You can exercise with fitness guru Simmons at Caesars
Fitness guru Richard Simmons, star of TV, videos and personal appearances, will lead exercise workouts tomorrow night and Friday morning in the Colosseum at Caesars Indiana at Bridgeport.
His visit coincides with Caesars’ Get Fit Challenge, which began June 5 and ends Sept. 6.
Simmons can empathize with obese people. As a child, he once topped the scales at 268 pounds.
‘I began throwing up at the age of 12; I learned how to starve at the age of 15,’ Simmons said during a telphone interview last week.
‘At 268 pounds, I ate like an obese teen,’ he said. ‘At 148 pounds, I eat like a heavy man.
‘Each person has to find the numbers they can live with.’
The number for him, Simmons said, is 1,800 to 1,900 calories a day.
‘That simply means I have three fried oysters instead of 30,’ Simmons said. ‘The secret is exercise. That’s why I’m coming to this area.’
Specifically, Simmons’ appearance at Caesars is designed to boost morale among the employees who weighed in at 54 tons when the Get Fit Challenge began. One hundred and two teams with five members each are participating, said Judy Hess, Caesars’ spokesperson.
‘This is kind of a reward and a motivation for everybody to keep on keeping on,’ said Hess, who apparently could use a boost herself. ‘I was forced onto a team, and I am just a total failure,’ she said.
The fitness challenge was issued in conjunction with the opening of an exercise room specifically for employees. ‘It’s really being well-used,’ Hess said.
Two employee restaurants in the resort have also gotten into the spirit. Hess said the selection of healthy items has increased, and foods are clearly labeled for the health conscious, identifying calories, fats and carbohydrates.
‘They have really improved the selection of food,’ Hess said.
Besides motivation from Simmons, employees have another reason to complete the exercise: Cash prizes of $500 each will be given to the five-member team that loses the most weight. The ‘weigh out’ will be Sept. 5 and 6.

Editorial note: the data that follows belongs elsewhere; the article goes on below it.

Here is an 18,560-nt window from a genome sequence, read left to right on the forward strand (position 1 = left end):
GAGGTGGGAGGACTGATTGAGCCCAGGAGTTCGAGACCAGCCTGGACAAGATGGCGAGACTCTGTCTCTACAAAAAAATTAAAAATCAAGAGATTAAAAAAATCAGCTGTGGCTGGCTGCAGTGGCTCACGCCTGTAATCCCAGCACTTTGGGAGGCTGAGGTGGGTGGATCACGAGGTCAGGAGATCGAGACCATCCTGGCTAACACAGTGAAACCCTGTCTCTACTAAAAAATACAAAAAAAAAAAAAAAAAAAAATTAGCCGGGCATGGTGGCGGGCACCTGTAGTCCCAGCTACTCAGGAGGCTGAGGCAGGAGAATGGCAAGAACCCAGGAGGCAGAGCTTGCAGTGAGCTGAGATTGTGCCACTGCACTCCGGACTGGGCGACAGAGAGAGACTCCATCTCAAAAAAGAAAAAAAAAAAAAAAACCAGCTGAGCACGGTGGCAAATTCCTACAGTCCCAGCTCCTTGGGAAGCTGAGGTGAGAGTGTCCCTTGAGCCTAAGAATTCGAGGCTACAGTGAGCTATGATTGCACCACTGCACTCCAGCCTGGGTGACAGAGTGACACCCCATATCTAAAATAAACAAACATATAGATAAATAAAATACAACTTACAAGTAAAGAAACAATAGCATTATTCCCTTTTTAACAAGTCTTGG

Caesars welcomes the public to join in the fun with Simmons. His exercise classes are free and open to anyone visiting Caesars’ pavillion.
Born 55 years ago in New Orleans, Simmons has delivered a serious message through the laughter to millions of fans who need to get fit and stay fit through diet and exercise.
Simmons believes anyone can benefit from exercise.
Last week in Los Angeles, he taught a 30-minute, low- impact program called ‘Sit Tight’ to children in wheelchairs.
‘It’s not just for kids in wheelchairs,’ he said. ‘It’s for people with chronic back pain, MS, Muscular Dystrophy, and other afflictions.’
After prevailing over his own weight problem, Simmons moved to Los Angeles in 1973. The next year he consulted with doctors and nutritionists to make sure his fitness program would be safe, then he opened a health club where out-of-shape people would be welcome.
His success as a fitness expert and advocate led to numerous local and national TV and radio appearances. In the mid-1970s, he began a four-year run on ‘General Hospital.’ Following that, Simmons hosted ‘The Richard Simmons Show,’ a nationally syndicated, Emmy Award-winning series that ran for four years.
Today, following the success of countless appearances, exercise videos, weight-loss programs, cookbooks and books (including his biography ‘Still Hungry After All These Years’), Simmons still takes his message to the public in appearances like those here. He averages 300 days a year on tour.